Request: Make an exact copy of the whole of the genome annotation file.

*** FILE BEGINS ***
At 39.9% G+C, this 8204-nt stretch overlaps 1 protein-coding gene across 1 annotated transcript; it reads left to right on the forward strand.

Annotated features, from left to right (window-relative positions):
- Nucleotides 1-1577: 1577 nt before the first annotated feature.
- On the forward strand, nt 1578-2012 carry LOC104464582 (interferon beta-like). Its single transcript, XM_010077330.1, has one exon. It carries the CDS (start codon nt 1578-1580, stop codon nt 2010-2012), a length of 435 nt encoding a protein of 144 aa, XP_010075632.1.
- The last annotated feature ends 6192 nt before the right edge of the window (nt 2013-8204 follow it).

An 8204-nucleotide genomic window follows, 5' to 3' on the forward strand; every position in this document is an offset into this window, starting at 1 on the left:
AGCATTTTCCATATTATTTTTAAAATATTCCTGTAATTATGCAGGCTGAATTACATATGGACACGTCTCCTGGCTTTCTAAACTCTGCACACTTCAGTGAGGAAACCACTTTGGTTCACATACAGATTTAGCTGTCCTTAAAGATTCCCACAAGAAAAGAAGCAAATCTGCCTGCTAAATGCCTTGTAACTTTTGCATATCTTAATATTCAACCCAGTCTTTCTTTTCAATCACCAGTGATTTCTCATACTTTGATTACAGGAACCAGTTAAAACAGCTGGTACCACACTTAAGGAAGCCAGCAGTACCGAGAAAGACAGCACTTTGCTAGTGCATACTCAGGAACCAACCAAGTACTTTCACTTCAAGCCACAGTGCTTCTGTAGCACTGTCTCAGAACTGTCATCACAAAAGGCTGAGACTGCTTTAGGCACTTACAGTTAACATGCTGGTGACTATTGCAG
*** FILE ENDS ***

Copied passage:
At 39.9% G+C, this 8204-nt stretch overlaps 1 protein-coding gene across 1 annotated transcript; it reads left to right on the forward strand.

Annotated features, from left to right (window-relative positions):
- Nucleotides 1-1577: 1577 nt before the first annotated feature.
- On the forward strand, nt 1578-2012 carry LOC104464582 (interferon beta-like). Its single transcript, XM_010077330.1, has one exon. It carries the CDS (start codon nt 1578-1580, stop codon nt 2010-2012), a length of 435 nt encoding a protein of 144 aa, XP_010075632.1.
- The last annotated feature ends 6192 nt before the right edge of the window (nt 2013-8204 follow it).

An 8204-nucleotide genomic window follows, 5' to 3' on the forward strand; every position in this document is an offset into this window, starting at 1 on the left:
AGCATTTTCCATATTATTTTTAAAATATTCCTGTAATTATGCAGGCTGAATTACATATGGACACGTCTCCTGGCTTTCTAAACTCTGCACACTTCAGTGAGGAAACCACTTTGGTTCACATACAGATTTAGCTGTCCTTAAAGATTCCCACAAGAAAAGAAGCAAATCTGCCTGCTAAATGCCTTGTAACTTTTGCATATCTTAATATTCAACCCAGTCTTTCTTTTCAATCACCAGTGATTTCTCATACTTTGATTACAGGAACCAGTTAAAACAGCTGGTACCACACTTAAGGAAGCCAGCAGTACCGAGAAAGACAGCACTTTGCTAGTGCATACTCAGGAACCAACCAAGTACTTTCACTTCAAGCCACAGTGCTTCTGTAGCACTGTCTCAGAACTGTCATCACAAAAGGCTGAGACTGCTTTAGGCACTTACAGTTAACATGCTGGTGACTATTGCAG